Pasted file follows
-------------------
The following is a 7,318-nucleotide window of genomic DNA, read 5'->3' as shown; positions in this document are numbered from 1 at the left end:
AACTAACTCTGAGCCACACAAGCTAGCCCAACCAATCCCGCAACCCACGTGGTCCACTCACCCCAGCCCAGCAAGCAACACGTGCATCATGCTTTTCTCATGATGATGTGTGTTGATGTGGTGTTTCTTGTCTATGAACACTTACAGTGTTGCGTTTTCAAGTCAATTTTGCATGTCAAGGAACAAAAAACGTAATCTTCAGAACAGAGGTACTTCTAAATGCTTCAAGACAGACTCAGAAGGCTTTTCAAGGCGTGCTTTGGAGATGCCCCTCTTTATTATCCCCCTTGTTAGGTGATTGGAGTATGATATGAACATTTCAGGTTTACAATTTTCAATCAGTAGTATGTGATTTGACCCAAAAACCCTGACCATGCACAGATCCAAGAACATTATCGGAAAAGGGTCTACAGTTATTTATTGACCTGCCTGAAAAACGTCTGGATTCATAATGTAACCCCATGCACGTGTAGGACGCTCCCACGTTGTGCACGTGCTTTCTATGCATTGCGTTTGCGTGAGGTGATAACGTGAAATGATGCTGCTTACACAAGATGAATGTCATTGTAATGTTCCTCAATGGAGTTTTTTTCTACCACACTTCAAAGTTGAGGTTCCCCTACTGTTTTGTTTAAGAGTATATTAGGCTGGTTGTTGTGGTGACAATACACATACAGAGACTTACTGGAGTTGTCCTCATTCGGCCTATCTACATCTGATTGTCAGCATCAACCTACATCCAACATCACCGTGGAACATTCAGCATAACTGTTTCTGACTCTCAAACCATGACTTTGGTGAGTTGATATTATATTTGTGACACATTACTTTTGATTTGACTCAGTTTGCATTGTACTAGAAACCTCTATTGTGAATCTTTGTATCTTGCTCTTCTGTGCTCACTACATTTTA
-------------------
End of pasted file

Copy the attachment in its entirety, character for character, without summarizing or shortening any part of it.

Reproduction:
The following is a 7,318-nucleotide window of genomic DNA, read 5'->3' as shown; positions in this document are numbered from 1 at the left end:
AACTAACTCTGAGCCACACAAGCTAGCCCAACCAATCCCGCAACCCACGTGGTCCACTCACCCCAGCCCAGCAAGCAACACGTGCATCATGCTTTTCTCATGATGATGTGTGTTGATGTGGTGTTTCTTGTCTATGAACACTTACAGTGTTGCGTTTTCAAGTCAATTTTGCATGTCAAGGAACAAAAAACGTAATCTTCAGAACAGAGGTACTTCTAAATGCTTCAAGACAGACTCAGAAGGCTTTTCAAGGCGTGCTTTGGAGATGCCCCTCTTTATTATCCCCCTTGTTAGGTGATTGGAGTATGATATGAACATTTCAGGTTTACAATTTTCAATCAGTAGTATGTGATTTGACCCAAAAACCCTGACCATGCACAGATCCAAGAACATTATCGGAAAAGGGTCTACAGTTATTTATTGACCTGCCTGAAAAACGTCTGGATTCATAATGTAACCCCATGCACGTGTAGGACGCTCCCACGTTGTGCACGTGCTTTCTATGCATTGCGTTTGCGTGAGGTGATAACGTGAAATGATGCTGCTTACACAAGATGAATGTCATTGTAATGTTCCTCAATGGAGTTTTTTTCTACCACACTTCAAAGTTGAGGTTCCCCTACTGTTTTGTTTAAGAGTATATTAGGCTGGTTGTTGTGGTGACAATACACATACAGAGACTTACTGGAGTTGTCCTCATTCGGCCTATCTACATCTGATTGTCAGCATCAACCTACATCCAACATCACCGTGGAACATTCAGCATAACTGTTTCTGACTCTCAAACCATGACTTTGGTGAGTTGATATTATATTTGTGACACATTACTTTTGATTTGACTCAGTTTGCATTGTACTAGAAACCTCTATTGTGAATCTTTGTATCTTGCTCTTCTGTGCTCACTACATTTTA